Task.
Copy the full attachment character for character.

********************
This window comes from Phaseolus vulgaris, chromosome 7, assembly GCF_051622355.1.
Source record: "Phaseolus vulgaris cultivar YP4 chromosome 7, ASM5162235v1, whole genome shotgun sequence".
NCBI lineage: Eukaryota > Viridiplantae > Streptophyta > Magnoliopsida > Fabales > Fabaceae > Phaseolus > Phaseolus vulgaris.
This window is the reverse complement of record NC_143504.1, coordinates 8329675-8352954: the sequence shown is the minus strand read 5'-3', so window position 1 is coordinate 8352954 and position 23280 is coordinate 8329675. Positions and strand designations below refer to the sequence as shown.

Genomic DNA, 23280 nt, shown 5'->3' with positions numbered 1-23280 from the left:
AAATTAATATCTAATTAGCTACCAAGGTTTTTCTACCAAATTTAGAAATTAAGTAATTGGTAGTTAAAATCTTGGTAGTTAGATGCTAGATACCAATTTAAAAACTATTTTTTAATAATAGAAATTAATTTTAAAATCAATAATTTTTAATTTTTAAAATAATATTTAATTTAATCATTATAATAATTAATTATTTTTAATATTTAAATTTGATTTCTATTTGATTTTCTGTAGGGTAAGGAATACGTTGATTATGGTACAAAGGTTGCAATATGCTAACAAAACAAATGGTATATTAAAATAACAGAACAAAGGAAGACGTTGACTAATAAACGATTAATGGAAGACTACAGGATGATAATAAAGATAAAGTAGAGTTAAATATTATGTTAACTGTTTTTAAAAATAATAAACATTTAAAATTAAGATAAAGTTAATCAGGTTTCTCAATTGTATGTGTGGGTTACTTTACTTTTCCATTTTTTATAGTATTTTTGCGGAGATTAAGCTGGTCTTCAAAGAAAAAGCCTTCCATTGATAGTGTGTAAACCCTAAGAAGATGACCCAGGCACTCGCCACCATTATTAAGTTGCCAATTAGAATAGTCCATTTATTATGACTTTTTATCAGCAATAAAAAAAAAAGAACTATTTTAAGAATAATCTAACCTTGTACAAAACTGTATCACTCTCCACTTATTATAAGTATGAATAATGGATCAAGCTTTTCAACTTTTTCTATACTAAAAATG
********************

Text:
This window comes from Phaseolus vulgaris, chromosome 7, assembly GCF_051622355.1.
Source record: "Phaseolus vulgaris cultivar YP4 chromosome 7, ASM5162235v1, whole genome shotgun sequence".
NCBI lineage: Eukaryota > Viridiplantae > Streptophyta > Magnoliopsida > Fabales > Fabaceae > Phaseolus > Phaseolus vulgaris.
This window is the reverse complement of record NC_143504.1, coordinates 8329675-8352954: the sequence shown is the minus strand read 5'-3', so window position 1 is coordinate 8352954 and position 23280 is coordinate 8329675. Positions and strand designations below refer to the sequence as shown.

Genomic DNA, 23280 nt, shown 5'->3' with positions numbered 1-23280 from the left:
AAATTAATATCTAATTAGCTACCAAGGTTTTTCTACCAAATTTAGAAATTAAGTAATTGGTAGTTAAAATCTTGGTAGTTAGATGCTAGATACCAATTTAAAAACTATTTTTTAATAATAGAAATTAATTTTAAAATCAATAATTTTTAATTTTTAAAATAATATTTAATTTAATCATTATAATAATTAATTATTTTTAATATTTAAATTTGATTTCTATTTGATTTTCTGTAGGGTAAGGAATACGTTGATTATGGTACAAAGGTTGCAATATGCTAACAAAACAAATGGTATATTAAAATAACAGAACAAAGGAAGACGTTGACTAATAAACGATTAATGGAAGACTACAGGATGATAATAAAGATAAAGTAGAGTTAAATATTATGTTAACTGTTTTTAAAAATAATAAACATTTAAAATTAAGATAAAGTTAATCAGGTTTCTCAATTGTATGTGTGGGTTACTTTACTTTTCCATTTTTTATAGTATTTTTGCGGAGATTAAGCTGGTCTTCAAAGAAAAAGCCTTCCATTGATAGTGTGTAAACCCTAAGAAGATGACCCAGGCACTCGCCACCATTATTAAGTTGCCAATTAGAATAGTCCATTTATTATGACTTTTTATCAGCAATAAAAAAAAAAGAACTATTTTAAGAATAATCTAACCTTGTACAAAACTGTATCACTCTCCACTTATTATAAGTATGAATAATGGATCAAGCTTTTCAACTTTTTCTATACTAAAAATG